It’s no accident that the new Palm Pre smartphone is compatible with Apple’s iTunes. The man who helped Steve Jobs turn the iPod and its online music store into a digital revolution is the same man who has helped design the Pre and its well-reviewed webOS operating system.
Now that man, Jon Rubinstein, will be the new Palm chairman and CEO, replacing 16-year company veteran Ed Colligan. Shareholders have expectations that a Rubinstein-led Palm will sync with the kind of success Apple has enjoyed over the last 12 years.
Palm made the transition announcement after the end of Wednesday’s stock trading. “Ed and I have worked very hard together the past two years, and I’m grateful to him for everything he’s done to help set the company up for success,” Rubinstein said. “With Palm webOS, we have 10-plus years of innovation ahead of us, and the Palm Pre is already one of the year’s hottest new products. Due in no small part to Ed’s courageous leadership, we’re in great shape to get Palm back to continuous growth, and we plan to keep the trajectory going upward.”
Colligan now heads the private equity firm Elevation Partners, while Rubinstein, who joined Palm in late 2007, now gets the challenge of forging Palm’s new path in smartphones and mobile operating systems.
A Proven Track Record
Wall Street appears supportive of the decision; as of Thursday afternoon, Palm shares had risen over 11 percent.
“Palm and Sprint had promised that the Pre would be launched in the first half of [the calendar year], and Rubinstein delivered on that promise,” Lawrence Harris, a telecommunications analyst atCL King, wrote in a note to clients. “Under Rubinstein, an experienced former Apple executive who ran the iPod division, we expect that Palm will focus on innovation and execution, areas where Palm had lost its edge. We therefore view the appointment of Rubinstein as CEO positively.”
The Pre’s weekend launch did not go off without a hitch, despite mostly positive reviews for the handset and the webOS. Some stores ran out of units early. While that could conceivably act as a buzz-booster, it’s also a dangerous development with a new iPhone on the way and a cheaper US$99 iPhone 3G now in the mix.
However, officials at Sprint, the Pre’s exclusive carrier, said the Pre set new records for single-day and weekend sales. “Initial shipments of the Pre to many Sprint, Radio Shack and Best Buy outlets last week were nominal,” Harris wrote. “We believe a second round of shipments started to arrive at Sprint stores in the past 24 hours.”
Rubinstein’s New Challenge
Palm moved Rubinstein into the leadership role so soon after the Pre’s launch in order to make sure Wall Street and competitors hear its message of change loud and clear, according to Charles King, Pund-IT principal analyst.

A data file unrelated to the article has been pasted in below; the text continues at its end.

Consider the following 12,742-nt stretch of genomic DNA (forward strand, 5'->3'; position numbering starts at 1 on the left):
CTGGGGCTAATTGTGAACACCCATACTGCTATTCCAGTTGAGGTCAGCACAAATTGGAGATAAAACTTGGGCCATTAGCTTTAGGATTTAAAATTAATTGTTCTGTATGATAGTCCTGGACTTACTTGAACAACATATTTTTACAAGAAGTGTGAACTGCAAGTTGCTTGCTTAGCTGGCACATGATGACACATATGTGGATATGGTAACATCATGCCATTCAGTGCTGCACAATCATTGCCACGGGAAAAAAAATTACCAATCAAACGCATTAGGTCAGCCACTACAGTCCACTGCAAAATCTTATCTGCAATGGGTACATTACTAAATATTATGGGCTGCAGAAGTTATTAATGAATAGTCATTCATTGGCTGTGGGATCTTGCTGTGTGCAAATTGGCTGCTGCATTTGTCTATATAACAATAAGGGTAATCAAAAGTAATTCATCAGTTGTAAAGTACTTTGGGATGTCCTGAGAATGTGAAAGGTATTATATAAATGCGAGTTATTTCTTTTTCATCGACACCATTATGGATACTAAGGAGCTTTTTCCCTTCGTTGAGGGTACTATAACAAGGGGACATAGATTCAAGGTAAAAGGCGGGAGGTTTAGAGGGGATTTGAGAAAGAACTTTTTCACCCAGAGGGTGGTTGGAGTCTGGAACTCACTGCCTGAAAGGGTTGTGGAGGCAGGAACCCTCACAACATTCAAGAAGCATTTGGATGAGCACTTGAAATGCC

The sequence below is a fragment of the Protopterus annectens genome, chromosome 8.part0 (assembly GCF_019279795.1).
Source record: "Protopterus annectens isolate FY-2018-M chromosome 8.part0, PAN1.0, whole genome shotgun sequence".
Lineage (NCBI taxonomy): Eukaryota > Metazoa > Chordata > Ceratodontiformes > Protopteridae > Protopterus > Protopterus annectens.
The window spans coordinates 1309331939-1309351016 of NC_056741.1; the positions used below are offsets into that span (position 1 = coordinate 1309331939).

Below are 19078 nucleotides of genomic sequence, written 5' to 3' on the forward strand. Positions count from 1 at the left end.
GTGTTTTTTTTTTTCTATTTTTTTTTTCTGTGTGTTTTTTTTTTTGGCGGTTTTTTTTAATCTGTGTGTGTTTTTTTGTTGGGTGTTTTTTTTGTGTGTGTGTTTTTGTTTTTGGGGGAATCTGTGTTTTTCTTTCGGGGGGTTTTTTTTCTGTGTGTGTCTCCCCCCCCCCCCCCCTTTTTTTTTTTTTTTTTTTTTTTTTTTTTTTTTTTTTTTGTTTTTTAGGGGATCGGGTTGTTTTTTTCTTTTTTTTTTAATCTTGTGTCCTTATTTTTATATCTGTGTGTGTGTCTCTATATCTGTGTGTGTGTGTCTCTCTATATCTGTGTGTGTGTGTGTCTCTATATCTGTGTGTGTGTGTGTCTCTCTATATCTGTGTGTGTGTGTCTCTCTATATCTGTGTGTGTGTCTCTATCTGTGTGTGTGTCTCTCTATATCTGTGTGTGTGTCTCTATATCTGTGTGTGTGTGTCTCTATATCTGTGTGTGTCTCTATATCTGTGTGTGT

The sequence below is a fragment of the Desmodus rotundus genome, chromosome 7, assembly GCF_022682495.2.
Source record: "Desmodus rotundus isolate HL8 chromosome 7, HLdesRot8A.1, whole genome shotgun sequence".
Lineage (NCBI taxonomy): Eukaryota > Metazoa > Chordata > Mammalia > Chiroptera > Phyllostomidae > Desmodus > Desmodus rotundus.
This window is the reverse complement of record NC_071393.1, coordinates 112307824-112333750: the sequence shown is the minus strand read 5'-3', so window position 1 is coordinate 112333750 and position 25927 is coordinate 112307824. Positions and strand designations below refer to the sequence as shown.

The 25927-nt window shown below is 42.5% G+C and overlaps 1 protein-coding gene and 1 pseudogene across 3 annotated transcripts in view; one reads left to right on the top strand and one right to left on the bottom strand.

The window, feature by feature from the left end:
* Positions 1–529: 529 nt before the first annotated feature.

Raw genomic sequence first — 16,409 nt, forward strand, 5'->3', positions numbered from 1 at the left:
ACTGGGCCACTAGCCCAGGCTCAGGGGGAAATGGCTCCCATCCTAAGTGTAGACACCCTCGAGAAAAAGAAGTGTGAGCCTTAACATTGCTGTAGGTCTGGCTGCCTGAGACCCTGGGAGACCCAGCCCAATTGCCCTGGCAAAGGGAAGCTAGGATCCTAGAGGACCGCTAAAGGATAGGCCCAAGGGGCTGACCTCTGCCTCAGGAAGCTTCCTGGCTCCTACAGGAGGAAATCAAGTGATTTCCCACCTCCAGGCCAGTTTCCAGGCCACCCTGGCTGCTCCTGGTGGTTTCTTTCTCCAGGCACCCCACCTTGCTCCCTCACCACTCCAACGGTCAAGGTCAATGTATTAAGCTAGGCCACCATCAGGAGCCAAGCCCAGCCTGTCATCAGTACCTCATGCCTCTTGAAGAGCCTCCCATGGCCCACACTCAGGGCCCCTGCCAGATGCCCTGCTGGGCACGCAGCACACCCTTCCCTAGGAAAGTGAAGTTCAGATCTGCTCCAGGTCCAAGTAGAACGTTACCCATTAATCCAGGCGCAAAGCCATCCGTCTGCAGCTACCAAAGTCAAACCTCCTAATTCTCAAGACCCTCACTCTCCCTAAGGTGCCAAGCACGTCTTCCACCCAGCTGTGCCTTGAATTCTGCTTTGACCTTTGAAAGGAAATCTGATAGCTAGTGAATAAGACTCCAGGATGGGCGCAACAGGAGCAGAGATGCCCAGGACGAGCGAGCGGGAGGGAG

“You want to make sure you do things as you move in new directions that are smiled upon by both your customers and your shareholders,” King told the E-Commerce Times. “You want to make sure that your company is in the hands of somebody who understands its legacy business — but the competitive situation that Palm is looking at today is very different than it was five or six years ago, or even a couple of years ago, for that matter.”
Palm ascended to industry heights with its line of personal digital assistants (PDAs) in the late 1990s, and it even had what many would consider the very first smartphone with its Palm Treo. However, the company mishandled execution, King said, as all PDAs began to morph into smartphones with increasingly sophisticated computational capabilities. Soon the buzz was all about Research In Motion’s BlackBerry devices, and then Apple launched the iPhone.
Giving Palm’s corner office to Rubinstein — whose name once appeared on short lists as the possible heir to Apple CEO Steve Jobs — comes with risks. Palm is playing from farther back in the smartphone field, but the Pre does give Rubinstein momentum as he takes over.
“The Pre is a great move from them,” King said, “but the company needs to be able to execute from a broader strategic point of view to capitalize on the same market — and that’s what I think Rubinstein’s move to the lead chair really comes down to. Not only do they want to develop the reputation as a company that can support and produce revolutionary new products, but you want to make sure you have somebody leading the company widely regarded as a market revolutionary.”